Randall King, “Into the Neon” – Album Review

Randall King
Andrew Quinn

Since the beginning of his career, Randall King has maintained a clear and concise message with his style of music: country is cool again. With every release, the same comparisons to George Strait come back around. While mixing in callbacks to the traditional 80’s country sound that made the genre popular, King and his producer Jared Conrad keep a modern edge that keeps the listeners on their heels. 

In his third full-length LP, the Texan artist, now under Warner Music Nashville, showcases a remarkable evolution as a well-rounded performer. It’s a hefty 18 tracks long, and Randall covers a lot of topical ground, starting with four rip-roaring party tunes like “When My Baby’s In Boots” and “One Night Dance,” before downshifting into the smoother “Hang of Hanging On.” To a large extent, it doesn’t feel like this album has a unifying theme but presents itself more as a showcase of Randall’s various musical interests.

While Into the Neon may not tell one cohesive story, there’s still plenty of artful storytelling to be found within its individual tracks. One of its first singles, “Hang of Hanging On” is a raw exploration of navigating the aftermath of a breakup. Writers Brett Sheroky and Brice Long skillfully articulate the struggle of finding a ‘new normal’ without a lover’s once-beloved presence.

“The One You’re Waiting On” is the other slower standout; nestled in the middle of the album, it’s a standard checklist song that finds our narrator comparing himself to the person that he was dumped for. However, the song’s “X factor” that puts it above the rest is once again King’s phenomenal delivery. His crisp annunciation and gradual crescendos imbue the chorus and bridge with plenty of emotional punch. King and Bedford wrap the song in a majestic arrangement of steel and guitar, complementing King’s evocative vocals.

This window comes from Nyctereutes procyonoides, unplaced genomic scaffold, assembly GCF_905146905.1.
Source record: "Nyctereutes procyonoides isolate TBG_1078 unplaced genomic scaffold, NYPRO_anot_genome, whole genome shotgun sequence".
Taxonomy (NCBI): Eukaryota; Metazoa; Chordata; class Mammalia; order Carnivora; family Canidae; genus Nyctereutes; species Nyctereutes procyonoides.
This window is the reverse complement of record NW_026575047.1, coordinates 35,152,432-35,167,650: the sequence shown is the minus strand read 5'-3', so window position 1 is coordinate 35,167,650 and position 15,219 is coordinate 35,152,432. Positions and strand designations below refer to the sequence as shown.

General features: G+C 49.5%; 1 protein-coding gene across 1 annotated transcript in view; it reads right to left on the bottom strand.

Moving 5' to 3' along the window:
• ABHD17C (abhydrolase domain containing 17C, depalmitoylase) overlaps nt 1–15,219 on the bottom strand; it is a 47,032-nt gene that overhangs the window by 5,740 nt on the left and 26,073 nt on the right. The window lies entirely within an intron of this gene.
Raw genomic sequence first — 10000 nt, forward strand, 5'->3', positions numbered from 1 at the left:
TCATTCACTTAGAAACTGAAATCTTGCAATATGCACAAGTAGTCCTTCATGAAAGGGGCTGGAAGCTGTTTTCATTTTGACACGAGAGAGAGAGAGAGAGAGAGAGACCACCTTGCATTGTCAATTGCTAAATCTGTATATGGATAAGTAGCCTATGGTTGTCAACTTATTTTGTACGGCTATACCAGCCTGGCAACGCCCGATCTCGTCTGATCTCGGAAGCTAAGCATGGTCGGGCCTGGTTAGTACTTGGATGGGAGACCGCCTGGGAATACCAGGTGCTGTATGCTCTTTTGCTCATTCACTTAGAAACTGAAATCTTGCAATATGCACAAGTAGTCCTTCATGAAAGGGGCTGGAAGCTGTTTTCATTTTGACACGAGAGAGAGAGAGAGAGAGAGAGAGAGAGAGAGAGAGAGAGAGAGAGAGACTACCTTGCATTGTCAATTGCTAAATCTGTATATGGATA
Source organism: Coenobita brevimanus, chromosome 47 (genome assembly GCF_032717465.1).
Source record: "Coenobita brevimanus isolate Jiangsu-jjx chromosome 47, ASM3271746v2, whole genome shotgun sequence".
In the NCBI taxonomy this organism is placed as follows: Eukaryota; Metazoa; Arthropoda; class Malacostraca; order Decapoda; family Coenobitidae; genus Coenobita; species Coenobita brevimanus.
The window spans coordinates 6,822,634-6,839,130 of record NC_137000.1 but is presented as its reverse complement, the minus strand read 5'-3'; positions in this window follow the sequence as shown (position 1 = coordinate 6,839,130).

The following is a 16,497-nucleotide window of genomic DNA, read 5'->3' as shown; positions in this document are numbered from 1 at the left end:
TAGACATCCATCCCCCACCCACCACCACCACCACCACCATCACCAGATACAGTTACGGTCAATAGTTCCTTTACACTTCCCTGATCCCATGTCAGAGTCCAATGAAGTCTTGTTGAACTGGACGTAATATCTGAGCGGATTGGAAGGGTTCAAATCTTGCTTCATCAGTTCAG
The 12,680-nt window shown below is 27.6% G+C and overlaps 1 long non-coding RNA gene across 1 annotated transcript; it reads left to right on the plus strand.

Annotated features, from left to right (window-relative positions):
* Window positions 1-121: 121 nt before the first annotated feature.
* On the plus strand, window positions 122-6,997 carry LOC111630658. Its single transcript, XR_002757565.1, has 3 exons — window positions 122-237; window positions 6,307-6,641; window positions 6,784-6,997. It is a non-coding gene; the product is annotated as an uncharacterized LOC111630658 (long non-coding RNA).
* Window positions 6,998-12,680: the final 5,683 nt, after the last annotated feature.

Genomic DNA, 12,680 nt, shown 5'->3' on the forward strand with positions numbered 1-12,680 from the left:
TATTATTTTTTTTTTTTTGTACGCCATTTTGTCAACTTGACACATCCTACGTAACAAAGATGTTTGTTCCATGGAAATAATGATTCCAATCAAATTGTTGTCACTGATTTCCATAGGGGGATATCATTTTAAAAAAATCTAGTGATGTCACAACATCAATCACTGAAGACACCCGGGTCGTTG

On an album packed with high-octane energy, there aren’t a lot of all-star lyrical moments that will make a listener gush over any one song, but the sound of this project is really what makes it shine. Now a part of Warner Music Nashville, Randall King is staying true to his roots and holding down his niche with fiddle, steel, and robust percussion that punctuates key moments without getting too noisy. The shimmery “Hard To Be Humble” definitely shows out in this way, with a peppy cadence that keeps listeners tapping their toes.

Three albums into his budding career, the George Strait comparisons stand just as tall as they once did. Every line commands attention, especially in a live setting. His optimistically 80s-reminiscent tone brings a breath of fresh air; when many new acts try to wrangle a darker energy, he stays in his upper register giving fans something they can always dance to. There’s no track on Into the Neon worth skipping; everything is well-orchestrated and fun to listen to. While the project may lack a distinct overall identity, each song stands alone as an enjoyable piece. In essence, this album represents a lateral move in Randall King’s catalog and career but is in no way a step backward.

8.2

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